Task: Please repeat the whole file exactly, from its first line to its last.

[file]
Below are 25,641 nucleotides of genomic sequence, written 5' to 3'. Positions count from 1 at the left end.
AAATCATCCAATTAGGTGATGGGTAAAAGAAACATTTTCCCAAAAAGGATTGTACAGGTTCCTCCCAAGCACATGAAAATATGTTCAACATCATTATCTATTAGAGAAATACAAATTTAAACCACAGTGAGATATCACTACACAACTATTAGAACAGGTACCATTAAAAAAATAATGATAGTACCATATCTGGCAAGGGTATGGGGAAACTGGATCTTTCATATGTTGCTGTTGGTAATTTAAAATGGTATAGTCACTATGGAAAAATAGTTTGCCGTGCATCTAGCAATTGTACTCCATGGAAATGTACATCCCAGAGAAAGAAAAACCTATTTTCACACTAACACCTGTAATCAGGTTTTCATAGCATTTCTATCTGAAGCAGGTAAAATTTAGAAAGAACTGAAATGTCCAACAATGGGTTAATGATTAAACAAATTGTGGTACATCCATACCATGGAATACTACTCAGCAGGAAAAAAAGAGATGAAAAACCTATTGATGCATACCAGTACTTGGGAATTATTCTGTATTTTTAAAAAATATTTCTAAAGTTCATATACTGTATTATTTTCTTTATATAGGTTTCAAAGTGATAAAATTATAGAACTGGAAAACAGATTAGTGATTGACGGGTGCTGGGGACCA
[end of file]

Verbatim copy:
Below are 25,641 nucleotides of genomic sequence, written 5' to 3'. Positions count from 1 at the left end.
AAATCATCCAATTAGGTGATGGGTAAAAGAAACATTTTCCCAAAAAGGATTGTACAGGTTCCTCCCAAGCACATGAAAATATGTTCAACATCATTATCTATTAGAGAAATACAAATTTAAACCACAGTGAGATATCACTACACAACTATTAGAACAGGTACCATTAAAAAAATAATGATAGTACCATATCTGGCAAGGGTATGGGGAAACTGGATCTTTCATATGTTGCTGTTGGTAATTTAAAATGGTATAGTCACTATGGAAAAATAGTTTGCCGTGCATCTAGCAATTGTACTCCATGGAAATGTACATCCCAGAGAAAGAAAAACCTATTTTCACACTAACACCTGTAATCAGGTTTTCATAGCATTTCTATCTGAAGCAGGTAAAATTTAGAAAGAACTGAAATGTCCAACAATGGGTTAATGATTAAACAAATTGTGGTACATCCATACCATGGAATACTACTCAGCAGGAAAAAAAGAGATGAAAAACCTATTGATGCATACCAGTACTTGGGAATTATTCTGTATTTTTAAAAAATATTTCTAAAGTTCATATACTGTATTATTTTCTTTATATAGGTTTCAAAGTGATAAAATTATAGAACTGGAAAACAGATTAGTGATTGACGGGTGCTGGGGACCA